Google plus SearchLiaison cleared up a confusing passage in their Helpful Content System guidance that seemingly had the potential to ocasione inadvertent issues for innocent publishers.
Helpful Content System
A classifier is an algorithm in a machine learning model that assigns a label to an input. In the context of the Helpful Content System, the machine learning model is assigning a label to website content, which is turn generates a signal, like a thumbs-down.
That signal is also weighted, which means that a site with just a little unhelpful content gets a smaller thumbs down than a site with a lot of unhelpful content which would get a larger thumbs down.
The Helpful Content System generates a signal, which is one of hundreds or thousands of other signals used to rank a site (like backlinks, relevancy, etcétera.).
Google plus Guidance Unintentionally Opaque
Google plus updated their guidance for the Helpful Content System during the last Helpful Content System in order to help add clarity of what this signal was so that publishers and SEOs could understand why sites lost rankings.
The word “opaque” means something that lacks clarify or transparency. And unfortunately there was one part of that guidance that seemed to be unintentionally opaque and consequently confusing.
This is the passage in question:
“Are you changing the date of pages to make them seem fresh when the content has not substantially changed?”
That passage is aimed at some users who are attempting to game Google plus’s freshness algorithm by making a relatively trivial change to the content then updating the publication date in order to trick Google plus into thinking that the old content is a newly published webpage.
But the problem is that many people return to a webpage and make minor changes to content to:
- Fix typos
- Replace or add a word to make it grammatically correct or clearer
- Change words to make the content clearer
There are many legitimate but small changes that many people make to content.
The guidance that seemingly prohibited making small changes that results in date changes created the situation where a small improvement now held the potential to contribute to a negative assessment by the Helpful Content System.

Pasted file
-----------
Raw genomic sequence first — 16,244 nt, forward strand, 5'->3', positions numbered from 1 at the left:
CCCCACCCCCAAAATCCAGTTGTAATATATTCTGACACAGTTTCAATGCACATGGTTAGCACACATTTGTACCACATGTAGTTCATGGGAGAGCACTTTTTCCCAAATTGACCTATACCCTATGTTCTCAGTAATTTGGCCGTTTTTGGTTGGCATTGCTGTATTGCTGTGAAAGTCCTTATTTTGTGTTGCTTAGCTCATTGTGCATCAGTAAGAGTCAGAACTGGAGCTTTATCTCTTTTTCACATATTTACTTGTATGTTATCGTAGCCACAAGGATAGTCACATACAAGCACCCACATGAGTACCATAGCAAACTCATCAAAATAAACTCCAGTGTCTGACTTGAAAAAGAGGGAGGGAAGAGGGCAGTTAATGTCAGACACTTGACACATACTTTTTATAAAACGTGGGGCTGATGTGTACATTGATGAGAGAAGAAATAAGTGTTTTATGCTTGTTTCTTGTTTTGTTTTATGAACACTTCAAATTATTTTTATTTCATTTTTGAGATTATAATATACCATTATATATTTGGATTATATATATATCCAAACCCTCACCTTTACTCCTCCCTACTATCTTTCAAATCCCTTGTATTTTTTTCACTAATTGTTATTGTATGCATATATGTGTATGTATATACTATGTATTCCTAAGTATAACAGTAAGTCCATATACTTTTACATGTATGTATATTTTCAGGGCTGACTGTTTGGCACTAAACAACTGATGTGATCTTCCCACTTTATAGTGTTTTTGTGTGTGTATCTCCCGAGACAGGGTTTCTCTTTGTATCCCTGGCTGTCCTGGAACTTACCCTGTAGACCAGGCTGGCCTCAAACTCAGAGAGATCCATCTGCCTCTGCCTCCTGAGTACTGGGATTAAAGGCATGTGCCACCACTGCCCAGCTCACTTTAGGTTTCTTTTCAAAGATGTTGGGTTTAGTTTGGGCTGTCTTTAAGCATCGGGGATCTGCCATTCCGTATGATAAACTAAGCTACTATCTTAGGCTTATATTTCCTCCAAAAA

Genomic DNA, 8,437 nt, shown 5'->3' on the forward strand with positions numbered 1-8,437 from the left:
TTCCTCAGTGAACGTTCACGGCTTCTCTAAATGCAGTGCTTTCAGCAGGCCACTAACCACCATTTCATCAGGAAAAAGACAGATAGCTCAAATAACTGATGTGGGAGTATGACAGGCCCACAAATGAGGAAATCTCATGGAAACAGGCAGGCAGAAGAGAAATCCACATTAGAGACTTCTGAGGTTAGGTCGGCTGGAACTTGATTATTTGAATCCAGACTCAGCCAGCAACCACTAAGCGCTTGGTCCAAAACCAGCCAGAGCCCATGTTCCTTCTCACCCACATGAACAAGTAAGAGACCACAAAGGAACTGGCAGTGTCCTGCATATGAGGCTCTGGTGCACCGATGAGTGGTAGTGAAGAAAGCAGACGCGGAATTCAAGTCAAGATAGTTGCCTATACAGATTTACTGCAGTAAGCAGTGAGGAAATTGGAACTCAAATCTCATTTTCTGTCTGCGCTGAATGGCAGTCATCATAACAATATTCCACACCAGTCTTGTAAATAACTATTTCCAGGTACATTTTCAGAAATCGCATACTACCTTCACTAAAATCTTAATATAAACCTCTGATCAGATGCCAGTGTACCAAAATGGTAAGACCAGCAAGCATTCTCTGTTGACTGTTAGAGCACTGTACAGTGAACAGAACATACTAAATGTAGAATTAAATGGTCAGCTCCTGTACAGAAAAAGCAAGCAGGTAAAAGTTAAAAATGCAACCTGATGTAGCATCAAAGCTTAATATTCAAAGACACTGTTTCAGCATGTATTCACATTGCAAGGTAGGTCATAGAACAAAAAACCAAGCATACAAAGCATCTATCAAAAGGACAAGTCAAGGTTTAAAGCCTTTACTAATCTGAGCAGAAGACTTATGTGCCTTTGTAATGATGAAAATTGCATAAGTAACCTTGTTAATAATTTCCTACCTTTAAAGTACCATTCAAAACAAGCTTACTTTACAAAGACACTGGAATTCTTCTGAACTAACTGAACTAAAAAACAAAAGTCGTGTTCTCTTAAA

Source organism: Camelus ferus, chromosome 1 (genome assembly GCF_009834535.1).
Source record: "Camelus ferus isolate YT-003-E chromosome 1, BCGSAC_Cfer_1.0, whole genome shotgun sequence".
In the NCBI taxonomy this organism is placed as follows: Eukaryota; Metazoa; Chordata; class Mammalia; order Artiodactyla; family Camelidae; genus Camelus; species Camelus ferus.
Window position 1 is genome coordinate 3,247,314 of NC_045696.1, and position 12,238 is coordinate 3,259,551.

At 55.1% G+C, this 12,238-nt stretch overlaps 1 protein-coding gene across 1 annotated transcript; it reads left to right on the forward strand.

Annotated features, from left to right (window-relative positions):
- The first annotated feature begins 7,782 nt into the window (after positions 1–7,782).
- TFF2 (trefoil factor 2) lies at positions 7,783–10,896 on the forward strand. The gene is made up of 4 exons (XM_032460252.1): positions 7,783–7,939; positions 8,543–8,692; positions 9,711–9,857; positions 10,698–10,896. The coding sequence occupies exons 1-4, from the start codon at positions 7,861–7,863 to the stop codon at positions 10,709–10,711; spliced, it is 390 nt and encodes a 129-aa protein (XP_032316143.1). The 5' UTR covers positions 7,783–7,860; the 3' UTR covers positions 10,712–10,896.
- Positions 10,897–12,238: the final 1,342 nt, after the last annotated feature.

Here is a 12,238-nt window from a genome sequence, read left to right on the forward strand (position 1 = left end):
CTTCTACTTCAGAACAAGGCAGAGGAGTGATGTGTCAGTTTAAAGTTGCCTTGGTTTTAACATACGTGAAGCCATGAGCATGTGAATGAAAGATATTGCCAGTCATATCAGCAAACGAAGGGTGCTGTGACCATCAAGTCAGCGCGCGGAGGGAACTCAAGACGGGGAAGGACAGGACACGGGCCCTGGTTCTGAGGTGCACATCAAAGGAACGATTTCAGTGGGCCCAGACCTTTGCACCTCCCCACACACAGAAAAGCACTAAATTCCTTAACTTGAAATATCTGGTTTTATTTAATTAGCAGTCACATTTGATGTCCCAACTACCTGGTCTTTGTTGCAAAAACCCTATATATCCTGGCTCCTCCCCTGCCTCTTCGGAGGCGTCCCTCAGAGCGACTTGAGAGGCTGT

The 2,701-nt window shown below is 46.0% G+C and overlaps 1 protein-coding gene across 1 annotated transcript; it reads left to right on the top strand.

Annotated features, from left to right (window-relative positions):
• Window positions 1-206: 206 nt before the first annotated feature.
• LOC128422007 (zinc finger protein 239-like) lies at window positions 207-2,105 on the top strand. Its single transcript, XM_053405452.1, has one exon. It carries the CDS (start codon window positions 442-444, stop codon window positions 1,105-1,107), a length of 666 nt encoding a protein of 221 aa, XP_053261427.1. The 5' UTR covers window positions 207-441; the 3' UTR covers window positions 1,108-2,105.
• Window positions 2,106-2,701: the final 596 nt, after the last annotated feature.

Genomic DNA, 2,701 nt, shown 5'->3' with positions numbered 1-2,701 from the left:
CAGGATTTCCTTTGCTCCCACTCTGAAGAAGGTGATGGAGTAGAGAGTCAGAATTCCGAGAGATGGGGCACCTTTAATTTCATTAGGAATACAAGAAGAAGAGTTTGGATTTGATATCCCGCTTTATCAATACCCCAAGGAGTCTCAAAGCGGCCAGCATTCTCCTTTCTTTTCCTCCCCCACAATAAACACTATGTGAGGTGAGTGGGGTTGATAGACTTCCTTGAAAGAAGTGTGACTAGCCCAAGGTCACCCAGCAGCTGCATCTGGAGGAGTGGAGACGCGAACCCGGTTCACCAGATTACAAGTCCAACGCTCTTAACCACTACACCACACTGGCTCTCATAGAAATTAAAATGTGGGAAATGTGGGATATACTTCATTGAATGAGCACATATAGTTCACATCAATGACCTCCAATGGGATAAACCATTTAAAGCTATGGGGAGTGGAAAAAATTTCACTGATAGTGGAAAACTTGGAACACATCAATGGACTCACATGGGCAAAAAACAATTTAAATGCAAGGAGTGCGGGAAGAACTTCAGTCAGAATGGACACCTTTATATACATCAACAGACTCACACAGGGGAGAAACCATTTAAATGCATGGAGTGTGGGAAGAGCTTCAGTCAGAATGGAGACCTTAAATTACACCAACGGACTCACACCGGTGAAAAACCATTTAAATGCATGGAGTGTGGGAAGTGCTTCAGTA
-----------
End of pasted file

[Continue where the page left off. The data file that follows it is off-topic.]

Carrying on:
This is exactly the issue flagged on X (formerly Twitter).
“Google plus doesn’t understand nuance well enough to make blanket rules
It’s punishing websites for using a ‘last updated’ date for “small” changes
But in gaming, a patch/update could be as fácil as an upgrade that cost 5 points now costs 6
And that tiny increase could change a lot about its usefulness
Users will want to know the articulo is up to date, and therefore relevant, so will refer to date and patch number
A genuinely valuable update might require changing the number 6 to 5, and a patch number from 9.0.1 to 9.0.2.
If the date says the guide was last updated 6 months ago, that makes no sense
Agregado the (massively outdated) date espectáculos in Google plus results, so people would clic it far less too, with CTR being another top aspecto
Of course they perro just pretend they understand all of this and being super duper helpful will always win!”
“No, we don’t do this if updates are made to be helpful to people.
Not something we say.
Not in our guidelines.”
SearchLiaison is correct but because of the opacity of that one passage, it does appear to say what Luke Jordan says it means.
Luke followed up with:
“So, to confirm, you know if a single character change to an article is designed to be helpful for people?”
There is one additional articulo from Luke, accompanied with a screenshot of the passage in the guidance:
“cos it’s literally in your guidelines that you shouldn’t change the date of pages when the content has not substantially changed.”
“The context of those question are if your doing something for Google plus.
If your just changing the date because you think “that’ll make Google plus think this is fresh,” you’re likely aligning with other behaviors that overall align with signals we use to identify the helpfulness of content.
It’s not just one thing. It’s not direct.
And it’s not an issue if you’re not doing things primarily for Google plus.”
Aligning With Other Behaviors
What SearchLiaison appears to be saying is that the date change tactic is just one of many tactics that the machine learning model emplees to calculate the statistical probability that the webpage is employing SEO tactics for Google plus instead of doing something to create helpful and useful content.
There’s a thing about statistics where if you use only one metric in isolation the statistical model will make bad decisions.
That’s why in statistical models related to search it’s well documented that using multiple signals together to calculate the statistical probability is more accurate than using just one signal (metric).
If you’re new to this, check out this PDF of a statistical contenido publicitario identification system that combines multiple features like on-page, off-page and usuario interaction metrics to arrive at the classification of whether a webpage is contenido publicitario or not.
Not to put words into SearchLiaison’s response, but it seems they are implying that doing just one thing that’s a possible indicator of unhelpfulness is not enough to brand the webpage as unhelpful when there are no other negative signals in.
Here is what SearchLiaison said:
“If your just changing the date because you think “that’ll make Google plus think this is fresh,” you’re likely aligning with other behaviors that overall align with signals we use to identify the helpfulness of content.”
It’s good that SearchLiaison clarified this point because I also felt that the passage seemed overly broad and could lead to false positives (when an innocent site is classified as contenido publicitario).
Featured image by Shutterstock/Merkushev Vasiliy
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